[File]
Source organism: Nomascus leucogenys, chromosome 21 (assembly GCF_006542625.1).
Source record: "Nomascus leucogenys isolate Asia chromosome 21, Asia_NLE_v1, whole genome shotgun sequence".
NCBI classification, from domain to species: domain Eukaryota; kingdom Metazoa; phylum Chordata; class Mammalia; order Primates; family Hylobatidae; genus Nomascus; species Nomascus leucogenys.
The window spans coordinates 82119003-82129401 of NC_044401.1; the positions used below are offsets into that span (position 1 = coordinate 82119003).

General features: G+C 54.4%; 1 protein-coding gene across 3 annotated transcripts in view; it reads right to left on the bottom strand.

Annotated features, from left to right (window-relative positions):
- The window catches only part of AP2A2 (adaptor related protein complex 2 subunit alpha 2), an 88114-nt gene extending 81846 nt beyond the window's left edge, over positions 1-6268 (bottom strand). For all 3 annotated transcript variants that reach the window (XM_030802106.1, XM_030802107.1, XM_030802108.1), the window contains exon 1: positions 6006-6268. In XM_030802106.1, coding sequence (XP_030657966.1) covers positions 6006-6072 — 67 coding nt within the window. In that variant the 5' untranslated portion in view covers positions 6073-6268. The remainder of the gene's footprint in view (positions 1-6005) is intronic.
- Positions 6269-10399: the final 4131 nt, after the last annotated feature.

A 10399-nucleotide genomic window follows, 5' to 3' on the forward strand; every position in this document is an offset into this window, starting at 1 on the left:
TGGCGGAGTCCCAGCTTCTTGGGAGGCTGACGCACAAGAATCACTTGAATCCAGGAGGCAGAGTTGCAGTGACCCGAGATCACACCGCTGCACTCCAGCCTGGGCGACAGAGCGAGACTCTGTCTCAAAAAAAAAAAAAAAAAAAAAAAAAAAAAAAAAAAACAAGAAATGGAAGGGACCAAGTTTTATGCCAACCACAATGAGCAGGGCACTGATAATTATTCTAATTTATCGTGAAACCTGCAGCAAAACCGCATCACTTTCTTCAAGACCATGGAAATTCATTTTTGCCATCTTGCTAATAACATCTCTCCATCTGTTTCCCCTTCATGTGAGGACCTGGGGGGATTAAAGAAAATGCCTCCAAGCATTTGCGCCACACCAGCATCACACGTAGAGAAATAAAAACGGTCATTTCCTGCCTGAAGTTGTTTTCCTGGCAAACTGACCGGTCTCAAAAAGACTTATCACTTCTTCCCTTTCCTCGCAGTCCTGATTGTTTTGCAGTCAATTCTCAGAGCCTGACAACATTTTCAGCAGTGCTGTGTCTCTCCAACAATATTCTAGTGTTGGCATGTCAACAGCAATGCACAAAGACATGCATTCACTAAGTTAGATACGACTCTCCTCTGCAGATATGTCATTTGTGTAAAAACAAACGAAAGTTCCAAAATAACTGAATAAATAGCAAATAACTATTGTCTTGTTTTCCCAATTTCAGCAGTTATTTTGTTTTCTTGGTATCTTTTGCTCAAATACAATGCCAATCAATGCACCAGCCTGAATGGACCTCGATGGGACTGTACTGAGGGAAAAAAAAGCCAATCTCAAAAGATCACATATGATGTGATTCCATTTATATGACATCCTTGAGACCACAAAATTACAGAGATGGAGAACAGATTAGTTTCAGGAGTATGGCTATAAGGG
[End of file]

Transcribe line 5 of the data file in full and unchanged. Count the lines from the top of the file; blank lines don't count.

General features: G+C 54.4%; 1 protein-coding gene across 3 annotated transcripts in view; it reads right to left on the bottom strand.